New Algorithm Optimally Divvies up Tasks for Human-Robot Teams

The Robotics Institute at Carnegie Mellon University created a new algorithmic planner that allocates jobs between people and robots in the most efficient way possible.

Determining who will perform specific activities as robots increasingly join people on the manufacturing floor, in warehouses, and everywhere on the job becomes more complicated and important. Some vocations require people, while others require robots. In certain circumstances, it's better to invest now in educating a robot to perform a task rather than later.

The Robotics Institute (RI) at Carnegie Mellon University has created an algorithmic planner to assist humans and robots distribute duties.

"Act, Delegate, or Learn" (ADL) is a planner that evaluates a list of responsibilities and determines how to best allocate them. Three inquiries were made by the researchers: When is it appropriate for a robot to take action in order to finish a task? When is it appropriate to entrust a work to a human? When is it appropriate for a robot to master a new skill?

“There are costs associated with the decisions made, such as the time it takes a human to complete a task or teach a robot to complete a task and the cost of a robot failing at a task,” Shivam Vats, the principal researcher and a Ph.D. student at the RI, explained.
“Given all those costs, our system will give you the optimal division of labor.”

The team's findings might be useful in manufacturing and assembly facilities, package sorting, or any other setting where people and robots interact to execute several tasks. Researchers used situations where humans and robots had to put blocks into a peg board and arrange elements of various shapes and sizes made of LEGO bricks to evaluate the planner.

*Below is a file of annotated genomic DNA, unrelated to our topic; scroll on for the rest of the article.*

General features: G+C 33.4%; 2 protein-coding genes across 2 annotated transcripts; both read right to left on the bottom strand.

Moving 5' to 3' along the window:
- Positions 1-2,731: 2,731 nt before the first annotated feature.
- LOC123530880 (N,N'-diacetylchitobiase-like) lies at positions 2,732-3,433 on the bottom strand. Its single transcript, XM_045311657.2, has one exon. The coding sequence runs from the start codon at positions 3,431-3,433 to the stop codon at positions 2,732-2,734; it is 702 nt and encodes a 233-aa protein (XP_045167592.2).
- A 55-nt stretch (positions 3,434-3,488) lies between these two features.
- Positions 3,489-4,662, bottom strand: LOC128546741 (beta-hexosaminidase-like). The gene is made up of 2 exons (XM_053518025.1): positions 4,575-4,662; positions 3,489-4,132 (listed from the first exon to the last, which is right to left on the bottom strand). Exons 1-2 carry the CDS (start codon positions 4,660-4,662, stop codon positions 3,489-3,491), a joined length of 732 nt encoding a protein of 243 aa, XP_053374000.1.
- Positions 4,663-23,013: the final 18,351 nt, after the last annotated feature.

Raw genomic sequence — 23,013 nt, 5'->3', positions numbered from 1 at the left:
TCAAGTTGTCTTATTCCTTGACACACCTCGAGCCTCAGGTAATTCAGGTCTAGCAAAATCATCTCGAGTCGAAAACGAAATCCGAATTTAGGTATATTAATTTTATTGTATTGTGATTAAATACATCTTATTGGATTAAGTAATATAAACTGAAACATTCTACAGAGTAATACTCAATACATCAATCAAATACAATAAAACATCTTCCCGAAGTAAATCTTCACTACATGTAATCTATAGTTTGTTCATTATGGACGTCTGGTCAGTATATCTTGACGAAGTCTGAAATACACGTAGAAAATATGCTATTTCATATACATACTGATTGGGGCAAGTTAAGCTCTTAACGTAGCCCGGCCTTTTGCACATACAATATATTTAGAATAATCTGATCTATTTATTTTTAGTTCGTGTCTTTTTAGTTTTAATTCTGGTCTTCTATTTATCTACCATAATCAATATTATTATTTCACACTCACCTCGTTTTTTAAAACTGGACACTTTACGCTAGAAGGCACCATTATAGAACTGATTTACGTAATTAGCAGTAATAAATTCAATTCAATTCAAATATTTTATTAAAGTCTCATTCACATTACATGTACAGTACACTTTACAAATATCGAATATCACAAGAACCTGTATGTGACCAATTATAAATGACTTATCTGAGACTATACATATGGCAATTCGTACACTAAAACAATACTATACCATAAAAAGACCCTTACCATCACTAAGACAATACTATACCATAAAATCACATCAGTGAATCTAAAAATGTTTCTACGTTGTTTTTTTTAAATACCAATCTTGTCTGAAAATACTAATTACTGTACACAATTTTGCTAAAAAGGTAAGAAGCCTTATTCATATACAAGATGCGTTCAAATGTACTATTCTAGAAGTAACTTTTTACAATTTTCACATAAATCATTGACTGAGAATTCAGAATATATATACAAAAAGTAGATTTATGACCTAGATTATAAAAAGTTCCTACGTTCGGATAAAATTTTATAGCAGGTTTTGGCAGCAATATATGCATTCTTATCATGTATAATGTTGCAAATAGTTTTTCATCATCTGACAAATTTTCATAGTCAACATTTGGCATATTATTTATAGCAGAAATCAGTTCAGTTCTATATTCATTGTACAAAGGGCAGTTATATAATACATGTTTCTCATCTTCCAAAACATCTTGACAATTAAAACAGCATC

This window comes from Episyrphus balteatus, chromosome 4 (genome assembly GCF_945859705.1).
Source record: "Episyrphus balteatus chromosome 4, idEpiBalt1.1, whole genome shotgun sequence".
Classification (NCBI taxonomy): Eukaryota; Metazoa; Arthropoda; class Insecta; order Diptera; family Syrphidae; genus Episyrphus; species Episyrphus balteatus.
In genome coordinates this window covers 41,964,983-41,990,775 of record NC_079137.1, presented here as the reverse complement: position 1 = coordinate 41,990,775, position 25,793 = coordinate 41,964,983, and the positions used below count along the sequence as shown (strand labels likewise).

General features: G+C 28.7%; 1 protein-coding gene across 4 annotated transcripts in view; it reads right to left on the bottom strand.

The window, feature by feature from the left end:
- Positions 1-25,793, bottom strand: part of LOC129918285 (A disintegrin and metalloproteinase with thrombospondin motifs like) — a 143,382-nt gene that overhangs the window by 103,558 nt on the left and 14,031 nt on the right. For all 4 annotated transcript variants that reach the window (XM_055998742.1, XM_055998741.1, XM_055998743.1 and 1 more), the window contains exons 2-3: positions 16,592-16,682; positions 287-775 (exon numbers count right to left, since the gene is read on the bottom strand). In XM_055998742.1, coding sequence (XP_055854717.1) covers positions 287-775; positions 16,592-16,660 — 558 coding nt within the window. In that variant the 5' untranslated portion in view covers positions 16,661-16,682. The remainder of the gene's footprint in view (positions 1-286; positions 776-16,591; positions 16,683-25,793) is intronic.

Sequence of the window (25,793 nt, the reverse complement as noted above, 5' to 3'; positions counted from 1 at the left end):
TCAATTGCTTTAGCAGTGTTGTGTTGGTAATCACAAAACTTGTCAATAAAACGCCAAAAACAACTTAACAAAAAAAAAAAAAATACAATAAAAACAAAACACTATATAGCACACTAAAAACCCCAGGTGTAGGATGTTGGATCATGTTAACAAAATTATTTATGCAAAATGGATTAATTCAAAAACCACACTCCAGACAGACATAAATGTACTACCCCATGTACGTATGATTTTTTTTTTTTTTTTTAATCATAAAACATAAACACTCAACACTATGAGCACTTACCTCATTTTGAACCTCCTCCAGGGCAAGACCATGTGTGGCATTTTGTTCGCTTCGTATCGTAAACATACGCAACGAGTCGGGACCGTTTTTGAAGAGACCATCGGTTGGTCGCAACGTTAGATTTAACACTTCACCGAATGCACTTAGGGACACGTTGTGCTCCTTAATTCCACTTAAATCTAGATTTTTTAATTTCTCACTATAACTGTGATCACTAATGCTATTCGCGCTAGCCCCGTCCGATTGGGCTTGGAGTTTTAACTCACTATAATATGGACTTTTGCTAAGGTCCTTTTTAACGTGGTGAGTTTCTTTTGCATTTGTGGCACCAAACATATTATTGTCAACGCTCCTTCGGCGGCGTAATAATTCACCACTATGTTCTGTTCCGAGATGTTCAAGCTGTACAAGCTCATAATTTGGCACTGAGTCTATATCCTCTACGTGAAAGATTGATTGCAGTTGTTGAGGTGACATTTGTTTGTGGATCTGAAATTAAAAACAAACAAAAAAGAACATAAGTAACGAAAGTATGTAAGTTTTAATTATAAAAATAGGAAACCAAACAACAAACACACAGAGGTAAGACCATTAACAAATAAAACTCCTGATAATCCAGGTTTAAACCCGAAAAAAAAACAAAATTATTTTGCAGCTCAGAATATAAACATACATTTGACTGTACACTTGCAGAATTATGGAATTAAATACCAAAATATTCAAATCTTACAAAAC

A robot stacks LEGO bricks during simulations of the ADL planner. Robotics Institute researchers have developed an algorithmic planner that helps delegate tasks to humans and robots.

Even when robots are part of the team, using algorithms and software to decide how to delegate and divide labor is not new. However, this is one of the first studies to include robot learning into its reasoning.

“Robots aren’t static anymore,” Vats stated. “They can be improved and they can be taught.”

A human would often manually move a robotic arm in manufacturing to educate the robot how to execute a task. Teaching a robot takes time and requires a significant initial investment. However, if the robot can acquire a new talent, it may be advantageous in the long term. Determining whether it is preferable to train a robot vs assigning the duty to a human is part of the challenge. This necessitates the robot predicting what additional tasks it will be able to do after learning a new one.

Given this data, the planner turns the issue into a mixed integer program — an optimization program often used in scheduling, production planning, and network design — that can be solved quickly using commercial software. In every case, the planner outperformed standard models and cut task completion costs by 10% to 15%.
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